03:50 It varies depending on whether you are a male or a female. Also, it varies depending on whether or not you may have some diseases of blood such as anemia where the proportion of red blood cells is decreased, it gets very low and that is called the hematocrit.

    04:11 The hematocrit is the percent of total blood that is occupied by erythrocytes. And that hematocrit if it is found to be low, can be an indication of blood diseases such as anemia. Well let us have a look at plasma. As I said earlier in the lecture, it is the property of blood, the fluid property that allows blood to circulate through blood vessel to all parts of the body.

    04:43 It is basically water, 95 percent water, but it contains very very important components.

    04:51 One of the most important components are the proteins in blood. Blood proteins, by far the most abundant protein in the blood is albumin. Albumin is the smallest protein in blood, but it has a very important role. It is involved in what we call the colloid osmotic pressure gradient in the body. Albumin is responsible for making sure that there is an even balance between fluid in the blood, the plasma, water in the plasma and water in the interstitium, that is the interstitial compartment that surrounds cells. It is important that the amount of water in that interstitial component is controlled and regulated very very finely.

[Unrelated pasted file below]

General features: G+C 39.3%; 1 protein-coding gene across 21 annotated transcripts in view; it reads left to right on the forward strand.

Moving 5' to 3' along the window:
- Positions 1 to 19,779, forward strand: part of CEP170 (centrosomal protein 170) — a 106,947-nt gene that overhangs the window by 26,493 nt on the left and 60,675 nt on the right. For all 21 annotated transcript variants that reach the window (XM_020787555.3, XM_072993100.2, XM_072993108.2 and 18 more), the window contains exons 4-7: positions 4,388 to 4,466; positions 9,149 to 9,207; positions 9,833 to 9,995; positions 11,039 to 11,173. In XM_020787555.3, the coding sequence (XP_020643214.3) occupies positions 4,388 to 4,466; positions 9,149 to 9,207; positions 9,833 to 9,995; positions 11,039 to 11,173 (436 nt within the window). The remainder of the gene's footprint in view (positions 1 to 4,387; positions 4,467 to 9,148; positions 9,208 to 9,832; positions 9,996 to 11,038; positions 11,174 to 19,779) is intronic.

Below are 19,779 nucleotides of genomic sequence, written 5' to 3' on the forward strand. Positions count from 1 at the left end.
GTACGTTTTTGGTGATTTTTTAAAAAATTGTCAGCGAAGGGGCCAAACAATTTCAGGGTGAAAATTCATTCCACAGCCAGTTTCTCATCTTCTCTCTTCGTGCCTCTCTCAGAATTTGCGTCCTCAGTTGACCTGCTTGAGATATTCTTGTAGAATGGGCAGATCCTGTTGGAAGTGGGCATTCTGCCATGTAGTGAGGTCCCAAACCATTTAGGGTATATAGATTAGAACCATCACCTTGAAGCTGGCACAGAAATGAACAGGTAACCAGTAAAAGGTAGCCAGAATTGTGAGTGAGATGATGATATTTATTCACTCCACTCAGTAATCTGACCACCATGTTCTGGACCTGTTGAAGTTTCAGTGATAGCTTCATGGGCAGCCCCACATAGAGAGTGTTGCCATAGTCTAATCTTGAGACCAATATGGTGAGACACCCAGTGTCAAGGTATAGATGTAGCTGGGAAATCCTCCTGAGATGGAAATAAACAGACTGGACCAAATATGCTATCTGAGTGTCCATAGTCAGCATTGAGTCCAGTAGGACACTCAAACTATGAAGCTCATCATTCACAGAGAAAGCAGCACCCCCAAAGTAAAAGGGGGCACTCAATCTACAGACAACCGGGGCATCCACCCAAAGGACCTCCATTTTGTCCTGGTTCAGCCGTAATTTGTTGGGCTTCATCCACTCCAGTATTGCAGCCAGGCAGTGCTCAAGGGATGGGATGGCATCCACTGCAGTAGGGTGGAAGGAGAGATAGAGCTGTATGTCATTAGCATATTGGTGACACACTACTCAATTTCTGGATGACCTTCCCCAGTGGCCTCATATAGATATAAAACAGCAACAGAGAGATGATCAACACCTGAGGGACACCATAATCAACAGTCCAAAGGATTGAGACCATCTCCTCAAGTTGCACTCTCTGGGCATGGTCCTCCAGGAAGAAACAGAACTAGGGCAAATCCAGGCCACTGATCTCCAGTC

05:43 If albumin leaks out of blood or is lost, then fluids starts to accumulate within the tissues and it can give rise to edema. Sometimes that colloid osmotic pressure can actually be inhibited or at least overridden for instance when we stand for a long time without moving.

    06:06 We tend to get fluid then accumulating in our ankles, we get swollen ankles and it is not if we moved around. That fluid can then be returned into the vascular system.

    06:18 By the way, I will talk about when we look at the immune system. Now albumin also has another role. It can transport substances through the blood to the different parts of the body.

    06:32 For instance, they can transport a hormone called thyroxine. They can transport metabolites such as bilirubin and they can also transport drugs such as the barbiturates.